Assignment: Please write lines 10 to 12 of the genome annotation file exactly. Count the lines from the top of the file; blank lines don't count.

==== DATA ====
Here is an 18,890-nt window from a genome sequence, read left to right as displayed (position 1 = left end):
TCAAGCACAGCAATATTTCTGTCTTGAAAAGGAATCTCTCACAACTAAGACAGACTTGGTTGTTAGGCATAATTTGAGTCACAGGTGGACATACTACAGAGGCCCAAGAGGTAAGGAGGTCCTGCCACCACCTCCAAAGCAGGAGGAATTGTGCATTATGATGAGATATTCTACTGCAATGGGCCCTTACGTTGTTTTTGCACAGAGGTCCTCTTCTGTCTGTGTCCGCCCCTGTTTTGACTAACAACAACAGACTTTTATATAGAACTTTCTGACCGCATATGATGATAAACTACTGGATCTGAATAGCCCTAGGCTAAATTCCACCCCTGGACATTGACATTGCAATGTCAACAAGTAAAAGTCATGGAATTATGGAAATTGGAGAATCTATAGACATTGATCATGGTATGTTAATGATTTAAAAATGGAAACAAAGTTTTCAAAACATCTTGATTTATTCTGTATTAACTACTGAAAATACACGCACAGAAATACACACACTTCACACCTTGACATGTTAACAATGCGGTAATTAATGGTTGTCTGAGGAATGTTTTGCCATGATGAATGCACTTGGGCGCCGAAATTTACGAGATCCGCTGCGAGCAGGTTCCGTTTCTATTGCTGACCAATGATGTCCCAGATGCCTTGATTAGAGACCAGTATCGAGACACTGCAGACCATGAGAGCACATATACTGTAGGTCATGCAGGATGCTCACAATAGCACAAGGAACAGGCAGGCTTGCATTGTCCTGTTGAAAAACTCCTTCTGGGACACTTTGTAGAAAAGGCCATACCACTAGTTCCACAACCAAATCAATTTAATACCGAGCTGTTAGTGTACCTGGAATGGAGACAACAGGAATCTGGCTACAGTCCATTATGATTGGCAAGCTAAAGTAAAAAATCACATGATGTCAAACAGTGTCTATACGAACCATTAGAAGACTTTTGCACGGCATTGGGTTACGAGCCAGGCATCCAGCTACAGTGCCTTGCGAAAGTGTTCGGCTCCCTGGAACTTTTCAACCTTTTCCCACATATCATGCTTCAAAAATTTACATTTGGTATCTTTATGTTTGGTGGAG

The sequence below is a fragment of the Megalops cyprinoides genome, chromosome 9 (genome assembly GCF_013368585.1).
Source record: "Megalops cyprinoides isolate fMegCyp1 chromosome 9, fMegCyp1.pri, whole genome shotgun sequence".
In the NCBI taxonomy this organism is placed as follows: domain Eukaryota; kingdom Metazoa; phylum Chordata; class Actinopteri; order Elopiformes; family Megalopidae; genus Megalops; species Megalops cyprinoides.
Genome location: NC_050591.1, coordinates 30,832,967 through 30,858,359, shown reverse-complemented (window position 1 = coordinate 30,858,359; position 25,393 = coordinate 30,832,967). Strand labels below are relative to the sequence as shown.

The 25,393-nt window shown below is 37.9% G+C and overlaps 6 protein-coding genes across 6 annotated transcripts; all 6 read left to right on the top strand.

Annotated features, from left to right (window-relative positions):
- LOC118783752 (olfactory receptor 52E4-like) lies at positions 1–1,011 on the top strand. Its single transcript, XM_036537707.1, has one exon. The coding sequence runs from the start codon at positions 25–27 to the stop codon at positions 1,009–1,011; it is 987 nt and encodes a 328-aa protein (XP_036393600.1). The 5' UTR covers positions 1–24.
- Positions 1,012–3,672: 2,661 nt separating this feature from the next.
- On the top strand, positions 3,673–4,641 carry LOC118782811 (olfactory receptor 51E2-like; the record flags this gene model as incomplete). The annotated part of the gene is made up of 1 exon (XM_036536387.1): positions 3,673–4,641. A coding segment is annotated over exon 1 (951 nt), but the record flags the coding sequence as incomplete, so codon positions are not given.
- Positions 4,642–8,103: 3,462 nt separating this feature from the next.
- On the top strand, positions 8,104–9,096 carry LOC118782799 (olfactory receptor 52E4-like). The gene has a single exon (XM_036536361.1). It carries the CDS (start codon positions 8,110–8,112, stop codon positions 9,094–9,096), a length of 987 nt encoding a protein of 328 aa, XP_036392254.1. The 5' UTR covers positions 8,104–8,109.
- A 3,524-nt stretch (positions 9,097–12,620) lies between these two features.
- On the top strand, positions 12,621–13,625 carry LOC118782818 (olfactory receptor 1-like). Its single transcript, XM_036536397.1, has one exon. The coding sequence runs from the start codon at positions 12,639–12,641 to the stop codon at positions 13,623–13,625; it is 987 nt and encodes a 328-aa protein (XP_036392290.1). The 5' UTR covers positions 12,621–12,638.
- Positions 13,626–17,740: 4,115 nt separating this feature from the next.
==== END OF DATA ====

- Positions 1,012–3,672: 2,661 nt separating this feature from the next.
- On the top strand, positions 3,673–4,641 carry LOC118782811 (olfactory receptor 51E2-like; the record flags this gene model as incomplete). The annotated part of the gene is made up of 1 exon (XM_036536387.1): positions 3,673–4,641. A coding segment is annotated over exon 1 (951 nt), but the record flags the coding sequence as incomplete, so codon positions are not given.
- Positions 4,642–8,103: 3,462 nt separating this feature from the next.